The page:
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Challenging Poverty

Challenge Poverty Week is an opportunity to encourage discussion about the realities of poverty, address the causes and confront the stereotypes that exist. At Kibble, we are aware of the circumstances that can lead care leavers into financial difficulty. Our services help to support young people so that they are less likely to be affected by poverty when they move on.

Mental Health and Poverty 

Although a complex issue, research has shown that poverty can be both a cause and a consequence of poor mental health. At Kibble we recognise the importance of an all-encompassing healthy body, healthy mind approach and all of our services are supported by psychological and therapeutic input. The majority of young people at Kibble have experienced significant trauma and some have been affected by poverty in their lives, and our trauma-informed practice helps them to work through difficulties. Addressing trauma through psychological support is one of the most important things we can do to help young people go on to lead happy, fulfilling lives after they leave care.

Work Readiness 

While mental health is linked to poverty, it is not the only factor that can make care leavers more likely to experience poverty. Research from The Care Leavers Association has shown that some of the biggest concerns for young people leaving care are money and work readiness, two issues that often go hand-in-hand. Without the appropriate skills and experience, it can be tough to secure a job, and trying to do so in an already difficult jobs market can exacerbate the problem. We’re aware that many care leavers don’t feel work ready, which is why through our young workforce development services at KibbleWorks, we support young people to earn while they learn and hopefully find that all important job. KibbleWorks provides young people with practical work experience in a variety of areas such as mechanics, construction, administration and horticulture; the opportunity to gain recognised qualifications; help with literacy and numeracy; and employability support including CV writing, mock interviews and assistance with looking for jobs. As well as giving young people the practical experience and skills they need to be work ready, KibbleWorks also helps them to grow in confidence. For many, KibbleWorks is the first experience of a job they’ve had. It could be the first time they’ve been earning a wage, or the first time they’ve been relied on to be somewhere by a certain time. Knowing they’ve got a job to do and their peers are relying on them helps young people to gain a sense of pride and dedication to work, helping to reduce fears they may have about entering the workforce. This is something they may never have experienced before, especially if through a disrupted childhood they’ve struggled to engage with education. Scottish Government research shows that 27% of care leavers have no formal pathway plan for what to do next, which can lead to unemployment and poverty. KibbleWorks allows young people to learn subjects that interest them, establish what kind of career they want to have, and helps them to set achievable goals to get there. This is turn helps them to move into employment and earn a wage more quickly than if they were to leave care with no work experience, making it less likely that they will experience poverty.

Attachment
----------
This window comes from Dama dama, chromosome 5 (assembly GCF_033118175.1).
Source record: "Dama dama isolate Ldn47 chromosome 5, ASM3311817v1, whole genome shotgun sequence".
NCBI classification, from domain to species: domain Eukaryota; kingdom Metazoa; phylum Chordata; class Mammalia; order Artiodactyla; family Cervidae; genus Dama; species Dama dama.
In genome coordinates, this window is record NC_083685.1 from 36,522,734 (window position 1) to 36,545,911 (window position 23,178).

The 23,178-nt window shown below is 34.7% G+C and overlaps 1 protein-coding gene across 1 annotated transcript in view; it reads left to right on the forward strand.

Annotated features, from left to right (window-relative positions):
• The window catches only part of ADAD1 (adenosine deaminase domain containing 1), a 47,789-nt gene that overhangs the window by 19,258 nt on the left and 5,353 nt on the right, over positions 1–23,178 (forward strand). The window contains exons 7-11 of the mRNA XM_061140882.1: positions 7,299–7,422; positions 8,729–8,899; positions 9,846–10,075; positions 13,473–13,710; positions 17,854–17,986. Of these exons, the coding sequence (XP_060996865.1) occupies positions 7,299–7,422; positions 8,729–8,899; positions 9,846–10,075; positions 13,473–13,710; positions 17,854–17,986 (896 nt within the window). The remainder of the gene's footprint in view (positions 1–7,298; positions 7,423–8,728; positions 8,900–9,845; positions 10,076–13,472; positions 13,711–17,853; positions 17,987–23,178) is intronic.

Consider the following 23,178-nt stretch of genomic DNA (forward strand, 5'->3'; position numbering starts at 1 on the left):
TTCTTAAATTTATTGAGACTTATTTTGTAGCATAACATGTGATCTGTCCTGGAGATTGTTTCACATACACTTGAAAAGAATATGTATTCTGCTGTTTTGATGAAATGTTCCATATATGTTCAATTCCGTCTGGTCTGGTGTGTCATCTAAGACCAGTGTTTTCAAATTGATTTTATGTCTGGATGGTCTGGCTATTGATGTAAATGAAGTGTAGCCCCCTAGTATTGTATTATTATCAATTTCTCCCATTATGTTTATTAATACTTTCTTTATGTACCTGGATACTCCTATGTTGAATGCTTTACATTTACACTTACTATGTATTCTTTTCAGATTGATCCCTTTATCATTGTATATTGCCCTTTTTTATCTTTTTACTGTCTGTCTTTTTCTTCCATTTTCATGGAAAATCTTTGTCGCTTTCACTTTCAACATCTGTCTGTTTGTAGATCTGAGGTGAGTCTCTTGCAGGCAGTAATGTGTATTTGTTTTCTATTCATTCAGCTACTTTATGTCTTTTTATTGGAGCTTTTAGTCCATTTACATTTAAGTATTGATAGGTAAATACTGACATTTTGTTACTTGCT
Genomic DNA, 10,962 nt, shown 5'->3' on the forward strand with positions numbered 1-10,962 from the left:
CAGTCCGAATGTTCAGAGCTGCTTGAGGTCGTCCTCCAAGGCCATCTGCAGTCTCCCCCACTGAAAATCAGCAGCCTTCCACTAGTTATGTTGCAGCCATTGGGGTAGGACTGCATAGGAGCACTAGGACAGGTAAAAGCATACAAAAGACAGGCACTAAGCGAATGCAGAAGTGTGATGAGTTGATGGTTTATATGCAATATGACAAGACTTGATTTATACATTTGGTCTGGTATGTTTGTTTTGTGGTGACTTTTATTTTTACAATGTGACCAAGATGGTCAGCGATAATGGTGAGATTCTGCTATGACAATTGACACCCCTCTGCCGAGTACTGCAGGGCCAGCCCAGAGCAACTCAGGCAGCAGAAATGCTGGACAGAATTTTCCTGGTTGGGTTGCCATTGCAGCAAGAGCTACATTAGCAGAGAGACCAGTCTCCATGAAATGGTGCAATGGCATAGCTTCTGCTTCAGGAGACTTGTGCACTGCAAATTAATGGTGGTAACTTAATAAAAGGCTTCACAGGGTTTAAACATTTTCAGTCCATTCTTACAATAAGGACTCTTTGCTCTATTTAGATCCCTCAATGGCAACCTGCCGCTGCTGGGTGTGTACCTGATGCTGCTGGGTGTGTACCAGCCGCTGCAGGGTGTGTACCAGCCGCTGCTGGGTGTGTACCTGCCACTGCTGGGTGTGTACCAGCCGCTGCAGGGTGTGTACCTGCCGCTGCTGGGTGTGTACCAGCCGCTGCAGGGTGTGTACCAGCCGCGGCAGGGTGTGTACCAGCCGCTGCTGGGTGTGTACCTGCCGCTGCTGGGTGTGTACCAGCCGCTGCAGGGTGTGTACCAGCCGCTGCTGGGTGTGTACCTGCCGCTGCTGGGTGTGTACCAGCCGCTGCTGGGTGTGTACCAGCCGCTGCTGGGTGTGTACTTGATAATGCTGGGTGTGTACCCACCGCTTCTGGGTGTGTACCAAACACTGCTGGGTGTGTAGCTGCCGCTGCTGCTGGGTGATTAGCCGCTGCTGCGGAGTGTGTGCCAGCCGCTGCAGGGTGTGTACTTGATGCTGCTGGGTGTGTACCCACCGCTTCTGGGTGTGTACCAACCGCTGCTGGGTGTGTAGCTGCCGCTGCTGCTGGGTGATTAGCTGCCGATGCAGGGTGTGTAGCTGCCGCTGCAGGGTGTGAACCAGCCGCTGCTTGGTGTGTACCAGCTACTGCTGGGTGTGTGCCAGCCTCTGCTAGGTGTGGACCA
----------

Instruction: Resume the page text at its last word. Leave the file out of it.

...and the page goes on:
Living Independently 

Young people leaving care can find themselves suddenly without support, which can lead to isolation and desperation. Lack of a family support network is a known cause of poverty, and although we can’t replace their family, we aim to offer a loving, caring environment for young people to equip them with the skills and support they need to live independently. Maintaining a home is for many care leavers something they’ve never experienced, which paired with a lack of knowledge of budgeting can lead to issues such as fuel poverty, with young people often going without light or heat. Kibble’s Housing Support Services exist to ensure that young people leaving our care and moving into a tenancy are not suddenly on their own. We help them to begin living independently with the level of support that’s right for them. Young people have access to care at home if it’s required and can continue to use Kibble’s other services such as KibbleWorks and SIS. They can also get in touch with someone from our qualified team 24/7, ensuring that there is always someone for them to turn to if they are finding it challenging in their new tenancy. Things that many of us take for granted can be a struggle for care leavers, like food shopping and budgeting for meals. We offer help with this, for example showing young people how to plan meals for the week to minimise waste and cost.

Challenging Stereotypes

This Challenge Poverty Week, we also want to address some of the stereotypes that affect care experienced young people. While it’s true that care leavers are much less likely to go to university than their non-care experienced peers, we believe this is not a result of ability and that university is not the only path that young people can take to be successful. We aim to instil a sense of possibility in our young people and encourage them to work towards their own goals. While eradicating poverty is a highly complex issue and one that requires commitment across all areas of society, we are striving to improve the lives of our young people so that they are better equipped not to experience poverty when they leave Kibble.

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